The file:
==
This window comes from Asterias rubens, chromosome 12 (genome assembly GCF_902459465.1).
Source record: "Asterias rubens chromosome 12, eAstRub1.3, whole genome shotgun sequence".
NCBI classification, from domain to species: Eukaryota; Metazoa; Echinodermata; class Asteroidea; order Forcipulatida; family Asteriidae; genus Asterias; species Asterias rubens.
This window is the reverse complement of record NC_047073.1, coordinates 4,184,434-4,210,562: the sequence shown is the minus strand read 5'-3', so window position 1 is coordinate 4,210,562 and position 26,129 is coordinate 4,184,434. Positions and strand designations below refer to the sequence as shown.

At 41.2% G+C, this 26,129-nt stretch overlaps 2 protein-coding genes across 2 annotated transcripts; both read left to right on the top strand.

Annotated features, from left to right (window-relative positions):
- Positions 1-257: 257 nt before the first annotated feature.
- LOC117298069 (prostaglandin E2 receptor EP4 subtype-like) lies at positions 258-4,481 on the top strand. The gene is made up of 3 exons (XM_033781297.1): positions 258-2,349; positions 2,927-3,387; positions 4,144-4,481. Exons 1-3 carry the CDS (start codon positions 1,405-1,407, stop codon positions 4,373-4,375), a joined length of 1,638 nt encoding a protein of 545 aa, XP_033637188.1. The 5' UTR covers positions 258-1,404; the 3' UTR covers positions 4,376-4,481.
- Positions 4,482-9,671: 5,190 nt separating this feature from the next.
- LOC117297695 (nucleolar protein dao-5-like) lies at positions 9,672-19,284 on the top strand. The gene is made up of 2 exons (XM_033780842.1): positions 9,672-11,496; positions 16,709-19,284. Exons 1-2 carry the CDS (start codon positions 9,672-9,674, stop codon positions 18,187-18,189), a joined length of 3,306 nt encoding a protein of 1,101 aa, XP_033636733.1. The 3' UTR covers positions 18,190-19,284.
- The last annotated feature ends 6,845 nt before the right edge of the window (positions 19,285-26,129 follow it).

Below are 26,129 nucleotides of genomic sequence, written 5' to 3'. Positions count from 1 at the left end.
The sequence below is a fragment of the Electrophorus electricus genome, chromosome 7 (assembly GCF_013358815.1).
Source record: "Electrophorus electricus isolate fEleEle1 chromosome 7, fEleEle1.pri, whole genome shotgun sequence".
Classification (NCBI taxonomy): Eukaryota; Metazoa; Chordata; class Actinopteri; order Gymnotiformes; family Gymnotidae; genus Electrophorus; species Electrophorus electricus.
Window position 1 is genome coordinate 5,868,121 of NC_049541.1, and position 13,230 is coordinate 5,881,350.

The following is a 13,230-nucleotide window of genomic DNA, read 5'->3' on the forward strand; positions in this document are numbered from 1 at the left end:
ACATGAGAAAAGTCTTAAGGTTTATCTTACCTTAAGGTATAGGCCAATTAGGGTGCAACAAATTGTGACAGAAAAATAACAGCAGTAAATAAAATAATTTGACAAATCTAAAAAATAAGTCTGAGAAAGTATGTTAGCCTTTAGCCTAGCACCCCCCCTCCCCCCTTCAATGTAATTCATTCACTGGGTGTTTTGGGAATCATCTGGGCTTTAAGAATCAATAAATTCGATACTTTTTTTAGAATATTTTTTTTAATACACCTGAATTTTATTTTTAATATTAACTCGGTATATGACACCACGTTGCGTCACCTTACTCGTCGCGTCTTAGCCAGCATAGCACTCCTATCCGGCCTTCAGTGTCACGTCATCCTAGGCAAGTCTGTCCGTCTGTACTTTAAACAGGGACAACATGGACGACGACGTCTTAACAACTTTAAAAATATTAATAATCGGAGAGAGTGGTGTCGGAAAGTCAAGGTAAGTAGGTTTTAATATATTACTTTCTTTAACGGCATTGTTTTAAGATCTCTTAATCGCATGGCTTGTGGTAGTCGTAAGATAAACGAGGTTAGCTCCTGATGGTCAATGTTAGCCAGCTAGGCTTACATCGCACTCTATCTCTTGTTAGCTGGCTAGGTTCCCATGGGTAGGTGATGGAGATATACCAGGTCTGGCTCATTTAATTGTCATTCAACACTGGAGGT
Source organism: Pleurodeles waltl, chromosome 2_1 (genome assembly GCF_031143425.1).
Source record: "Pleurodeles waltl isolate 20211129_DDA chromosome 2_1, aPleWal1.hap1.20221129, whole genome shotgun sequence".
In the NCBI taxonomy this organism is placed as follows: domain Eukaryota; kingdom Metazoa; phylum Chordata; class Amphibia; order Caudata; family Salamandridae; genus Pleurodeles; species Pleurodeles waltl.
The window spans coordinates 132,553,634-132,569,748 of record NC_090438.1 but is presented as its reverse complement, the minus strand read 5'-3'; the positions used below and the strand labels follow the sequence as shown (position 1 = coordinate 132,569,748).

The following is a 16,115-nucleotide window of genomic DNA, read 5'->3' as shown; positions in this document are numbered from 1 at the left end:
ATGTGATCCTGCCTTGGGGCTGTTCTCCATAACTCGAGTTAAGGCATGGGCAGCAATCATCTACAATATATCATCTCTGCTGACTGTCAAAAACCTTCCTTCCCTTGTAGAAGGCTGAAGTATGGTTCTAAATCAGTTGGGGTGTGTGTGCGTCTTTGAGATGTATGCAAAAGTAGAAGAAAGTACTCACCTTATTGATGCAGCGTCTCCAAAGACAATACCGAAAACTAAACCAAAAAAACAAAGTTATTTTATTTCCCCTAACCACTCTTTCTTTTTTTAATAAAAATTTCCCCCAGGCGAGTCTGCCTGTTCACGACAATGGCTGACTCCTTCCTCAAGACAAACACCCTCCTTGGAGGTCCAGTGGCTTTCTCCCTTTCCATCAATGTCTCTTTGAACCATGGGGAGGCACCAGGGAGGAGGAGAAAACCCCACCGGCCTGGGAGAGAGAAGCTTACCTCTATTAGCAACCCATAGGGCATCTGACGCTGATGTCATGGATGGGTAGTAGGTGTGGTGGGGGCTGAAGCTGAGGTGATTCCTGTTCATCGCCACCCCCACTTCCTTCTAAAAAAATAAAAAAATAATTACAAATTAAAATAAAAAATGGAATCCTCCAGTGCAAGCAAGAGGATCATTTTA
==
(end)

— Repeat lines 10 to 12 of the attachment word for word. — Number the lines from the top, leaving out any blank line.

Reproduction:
- LOC117297695 (nucleolar protein dao-5-like) lies at positions 9,672-19,284 on the top strand. The gene is made up of 2 exons (XM_033780842.1): positions 9,672-11,496; positions 16,709-19,284. Exons 1-2 carry the CDS (start codon positions 9,672-9,674, stop codon positions 18,187-18,189), a joined length of 3,306 nt encoding a protein of 1,101 aa, XP_033636733.1. The 3' UTR covers positions 18,190-19,284.
- The last annotated feature ends 6,845 nt before the right edge of the window (positions 19,285-26,129 follow it).

Below are 26,129 nucleotides of genomic sequence, written 5' to 3'. Positions count from 1 at the left end.